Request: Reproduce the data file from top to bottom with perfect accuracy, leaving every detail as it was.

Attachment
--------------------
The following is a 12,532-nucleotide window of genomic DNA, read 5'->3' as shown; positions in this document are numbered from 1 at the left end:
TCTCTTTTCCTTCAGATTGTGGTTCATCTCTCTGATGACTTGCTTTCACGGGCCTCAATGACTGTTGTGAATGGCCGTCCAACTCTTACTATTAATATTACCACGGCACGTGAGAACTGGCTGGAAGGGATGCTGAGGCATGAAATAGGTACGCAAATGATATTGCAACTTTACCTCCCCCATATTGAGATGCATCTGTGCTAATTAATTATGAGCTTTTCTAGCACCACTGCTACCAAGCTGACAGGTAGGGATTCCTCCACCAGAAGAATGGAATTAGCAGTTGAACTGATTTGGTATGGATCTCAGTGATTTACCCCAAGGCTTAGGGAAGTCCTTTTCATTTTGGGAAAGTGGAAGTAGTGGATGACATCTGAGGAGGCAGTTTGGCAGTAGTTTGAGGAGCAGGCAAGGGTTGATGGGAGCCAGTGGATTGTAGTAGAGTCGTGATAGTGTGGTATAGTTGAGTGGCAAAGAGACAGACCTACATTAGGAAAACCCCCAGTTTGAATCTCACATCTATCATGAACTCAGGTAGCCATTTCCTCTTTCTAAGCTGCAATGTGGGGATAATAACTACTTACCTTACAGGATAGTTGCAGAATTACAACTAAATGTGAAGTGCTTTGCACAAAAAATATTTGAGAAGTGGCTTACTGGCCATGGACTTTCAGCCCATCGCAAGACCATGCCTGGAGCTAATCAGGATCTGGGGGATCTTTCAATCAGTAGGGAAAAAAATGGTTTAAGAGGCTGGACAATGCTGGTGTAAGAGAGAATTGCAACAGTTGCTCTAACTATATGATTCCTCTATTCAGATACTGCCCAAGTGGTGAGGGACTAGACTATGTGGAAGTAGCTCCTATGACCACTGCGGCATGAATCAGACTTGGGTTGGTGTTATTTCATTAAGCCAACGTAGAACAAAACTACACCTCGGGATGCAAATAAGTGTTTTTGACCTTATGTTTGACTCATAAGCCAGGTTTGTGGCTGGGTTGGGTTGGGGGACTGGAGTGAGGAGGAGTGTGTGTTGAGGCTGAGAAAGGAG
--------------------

The following is a 12,532-nucleotide window of genomic DNA, read 5'->3' as shown; positions in this document are numbered from 1 at the left end:
TCTCTTTTCCTTCAGATTGTGGTTCATCTCTCTGATGACTTGCTTTCACGGGCCTCAATGACTGTTGTGAATGGCCGTCCAACTCTTACTATTAATATTACCACGGCACGTGAGAACTGGCTGGAAGGGATGCTGAGGCATGAAATAGGTACGCAAATGATATTGCAACTTTACCTCCCCCATATTGAGATGCATCTGTGCTAATTAATTATGAGCTTTTCTAGCACCACTGCTACCAAGCTGACAGGTAGGGATTCCTCCACCAGAAGAATGGAATTAGCAGTTGAACTGATTTGGTATGGATCTCAGTGATTTACCCCAAGGCTTAGGGAAGTCCTTTTCATTTTGGGAAAGTGGAAGTAGTGGATGACATCTGAGGAGGCAGTTTGGCAGTAGTTTGAGGAGCAGGCAAGGGTTGATGGGAGCCAGTGGATTGTAGTAGAGTCGTGATAGTGTGGTATAGTTGAGTGGCAAAGAGACAGACCTACATTAGGAAAACCCCCAGTTTGAATCTCACATCTATCATGAACTCAGGTAGCCATTTCCTCTTTCTAAGCTGCAATGTGGGGATAATAACTACTTACCTTACAGGATAGTTGCAGAATTACAACTAAATGTGAAGTGCTTTGCACAAAAAATATTTGAGAAGTGGCTTACTGGCCATGGACTTTCAGCCCATCGCAAGACCATGCCTGGAGCTAATCAGGATCTGGGGGATCTTTCAATCAGTAGGGAAAAAAATGGTTTAAGAGGCTGGACAATGCTGGTGTAAGAGAGAATTGCAACAGTTGCTCTAACTATATGATTCCTCTATTCAGATACTGCCCAAGTGGTGAGGGACTAGACTATGTGGAAGTAGCTCCTATGACCACTGCGGCATGAATCAGACTTGGGTTGGTGTTATTTCATTAAGCCAACGTAGAACAAAACTACACCTCGGGATGCAAATAAGTGTTTTTGACCTTATGTTTGACTCATAAGCCAGGTTTGTGGCTGGGTTGGGTTGGGGGACTGGAGTGAGGAGGAGTGTGTGTTGAGGCTGAGAAAGGAG